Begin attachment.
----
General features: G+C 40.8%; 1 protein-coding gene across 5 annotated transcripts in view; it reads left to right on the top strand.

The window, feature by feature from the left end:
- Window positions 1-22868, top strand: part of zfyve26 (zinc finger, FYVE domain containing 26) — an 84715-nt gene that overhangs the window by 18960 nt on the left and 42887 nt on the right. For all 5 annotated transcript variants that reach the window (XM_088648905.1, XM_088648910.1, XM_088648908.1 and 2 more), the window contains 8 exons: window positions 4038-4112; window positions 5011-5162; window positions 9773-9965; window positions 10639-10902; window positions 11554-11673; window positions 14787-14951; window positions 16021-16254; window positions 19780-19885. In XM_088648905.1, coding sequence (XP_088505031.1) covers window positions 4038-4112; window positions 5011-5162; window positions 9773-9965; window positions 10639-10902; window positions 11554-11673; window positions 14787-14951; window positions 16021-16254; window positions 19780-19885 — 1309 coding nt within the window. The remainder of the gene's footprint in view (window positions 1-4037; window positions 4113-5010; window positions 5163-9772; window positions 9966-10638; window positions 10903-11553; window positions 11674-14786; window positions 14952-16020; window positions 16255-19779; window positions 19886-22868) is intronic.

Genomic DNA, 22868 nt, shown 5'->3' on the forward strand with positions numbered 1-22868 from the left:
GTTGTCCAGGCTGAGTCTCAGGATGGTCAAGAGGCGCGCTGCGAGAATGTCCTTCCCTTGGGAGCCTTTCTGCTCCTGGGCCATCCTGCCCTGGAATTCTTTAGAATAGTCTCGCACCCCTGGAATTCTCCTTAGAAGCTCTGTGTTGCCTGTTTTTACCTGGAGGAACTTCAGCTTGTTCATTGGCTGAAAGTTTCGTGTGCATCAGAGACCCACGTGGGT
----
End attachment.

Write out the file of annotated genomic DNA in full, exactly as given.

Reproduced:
General features: G+C 40.8%; 1 protein-coding gene across 5 annotated transcripts in view; it reads left to right on the top strand.

The window, feature by feature from the left end:
- Window positions 1-22868, top strand: part of zfyve26 (zinc finger, FYVE domain containing 26) — an 84715-nt gene that overhangs the window by 18960 nt on the left and 42887 nt on the right. For all 5 annotated transcript variants that reach the window (XM_088648905.1, XM_088648910.1, XM_088648908.1 and 2 more), the window contains 8 exons: window positions 4038-4112; window positions 5011-5162; window positions 9773-9965; window positions 10639-10902; window positions 11554-11673; window positions 14787-14951; window positions 16021-16254; window positions 19780-19885. In XM_088648905.1, coding sequence (XP_088505031.1) covers window positions 4038-4112; window positions 5011-5162; window positions 9773-9965; window positions 10639-10902; window positions 11554-11673; window positions 14787-14951; window positions 16021-16254; window positions 19780-19885 — 1309 coding nt within the window. The remainder of the gene's footprint in view (window positions 1-4037; window positions 4113-5010; window positions 5163-9772; window positions 9966-10638; window positions 10903-11553; window positions 11674-14786; window positions 14952-16020; window positions 16255-19779; window positions 19886-22868) is intronic.

Genomic DNA, 22868 nt, shown 5'->3' on the forward strand with positions numbered 1-22868 from the left:
GTTGTCCAGGCTGAGTCTCAGGATGGTCAAGAGGCGCGCTGCGAGAATGTCCTTCCCTTGGGAGCCTTTCTGCTCCTGGGCCATCCTGCCCTGGAATTCTTTAGAATAGTCTCGCACCCCTGGAATTCTCCTTAGAAGCTCTGTGTTGCCTGTTTTTACCTGGAGGAACTTCAGCTTGTTCATTGGCTGAAAGTTTCGTGTGCATCAGAGACCCACGTGGGT